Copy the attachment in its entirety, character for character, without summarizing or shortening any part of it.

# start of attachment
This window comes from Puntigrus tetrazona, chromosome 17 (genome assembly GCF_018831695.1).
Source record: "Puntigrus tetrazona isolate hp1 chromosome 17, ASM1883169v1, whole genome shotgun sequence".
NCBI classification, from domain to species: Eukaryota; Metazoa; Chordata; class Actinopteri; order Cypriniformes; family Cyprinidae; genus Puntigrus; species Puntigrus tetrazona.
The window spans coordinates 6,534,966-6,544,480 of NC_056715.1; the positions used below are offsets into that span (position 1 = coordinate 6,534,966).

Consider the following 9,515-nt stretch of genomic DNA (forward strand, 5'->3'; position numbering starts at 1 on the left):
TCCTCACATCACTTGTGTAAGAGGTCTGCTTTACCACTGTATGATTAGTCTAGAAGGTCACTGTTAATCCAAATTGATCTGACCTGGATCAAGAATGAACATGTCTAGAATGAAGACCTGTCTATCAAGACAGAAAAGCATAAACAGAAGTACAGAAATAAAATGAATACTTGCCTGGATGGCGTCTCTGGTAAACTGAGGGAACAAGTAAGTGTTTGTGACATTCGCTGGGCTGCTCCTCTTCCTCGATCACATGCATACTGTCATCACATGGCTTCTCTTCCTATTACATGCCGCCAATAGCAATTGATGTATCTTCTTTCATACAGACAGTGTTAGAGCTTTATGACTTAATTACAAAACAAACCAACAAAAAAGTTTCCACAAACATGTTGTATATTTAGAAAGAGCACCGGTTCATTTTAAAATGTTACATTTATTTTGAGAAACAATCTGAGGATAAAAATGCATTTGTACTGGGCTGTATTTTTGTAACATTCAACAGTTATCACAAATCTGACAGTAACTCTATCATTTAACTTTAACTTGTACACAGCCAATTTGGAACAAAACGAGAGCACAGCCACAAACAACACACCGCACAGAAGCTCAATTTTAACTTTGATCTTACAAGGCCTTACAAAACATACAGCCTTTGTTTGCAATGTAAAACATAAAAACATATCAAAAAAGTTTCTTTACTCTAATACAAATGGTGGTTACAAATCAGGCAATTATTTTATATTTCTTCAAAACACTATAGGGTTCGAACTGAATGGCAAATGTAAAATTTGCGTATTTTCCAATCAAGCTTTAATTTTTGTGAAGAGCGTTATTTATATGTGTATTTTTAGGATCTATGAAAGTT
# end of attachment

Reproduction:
This window comes from Puntigrus tetrazona, chromosome 17 (genome assembly GCF_018831695.1).
Source record: "Puntigrus tetrazona isolate hp1 chromosome 17, ASM1883169v1, whole genome shotgun sequence".
NCBI classification, from domain to species: Eukaryota; Metazoa; Chordata; class Actinopteri; order Cypriniformes; family Cyprinidae; genus Puntigrus; species Puntigrus tetrazona.
The window spans coordinates 6,534,966-6,544,480 of NC_056715.1; the positions used below are offsets into that span (position 1 = coordinate 6,534,966).

Consider the following 9,515-nt stretch of genomic DNA (forward strand, 5'->3'; position numbering starts at 1 on the left):
TCCTCACATCACTTGTGTAAGAGGTCTGCTTTACCACTGTATGATTAGTCTAGAAGGTCACTGTTAATCCAAATTGATCTGACCTGGATCAAGAATGAACATGTCTAGAATGAAGACCTGTCTATCAAGACAGAAAAGCATAAACAGAAGTACAGAAATAAAATGAATACTTGCCTGGATGGCGTCTCTGGTAAACTGAGGGAACAAGTAAGTGTTTGTGACATTCGCTGGGCTGCTCCTCTTCCTCGATCACATGCATACTGTCATCACATGGCTTCTCTTCCTATTACATGCCGCCAATAGCAATTGATGTATCTTCTTTCATACAGACAGTGTTAGAGCTTTATGACTTAATTACAAAACAAACCAACAAAAAAGTTTCCACAAACATGTTGTATATTTAGAAAGAGCACCGGTTCATTTTAAAATGTTACATTTATTTTGAGAAACAATCTGAGGATAAAAATGCATTTGTACTGGGCTGTATTTTTGTAACATTCAACAGTTATCACAAATCTGACAGTAACTCTATCATTTAACTTTAACTTGTACACAGCCAATTTGGAACAAAACGAGAGCACAGCCACAAACAACACACCGCACAGAAGCTCAATTTTAACTTTGATCTTACAAGGCCTTACAAAACATACAGCCTTTGTTTGCAATGTAAAACATAAAAACATATCAAAAAAGTTTCTTTACTCTAATACAAATGGTGGTTACAAATCAGGCAATTATTTTATATTTCTTCAAAACACTATAGGGTTCGAACTGAATGGCAAATGTAAAATTTGCGTATTTTCCAATCAAGCTTTAATTTTTGTGAAGAGCGTTATTTATATGTGTATTTTTAGGATCTATGAAAGTT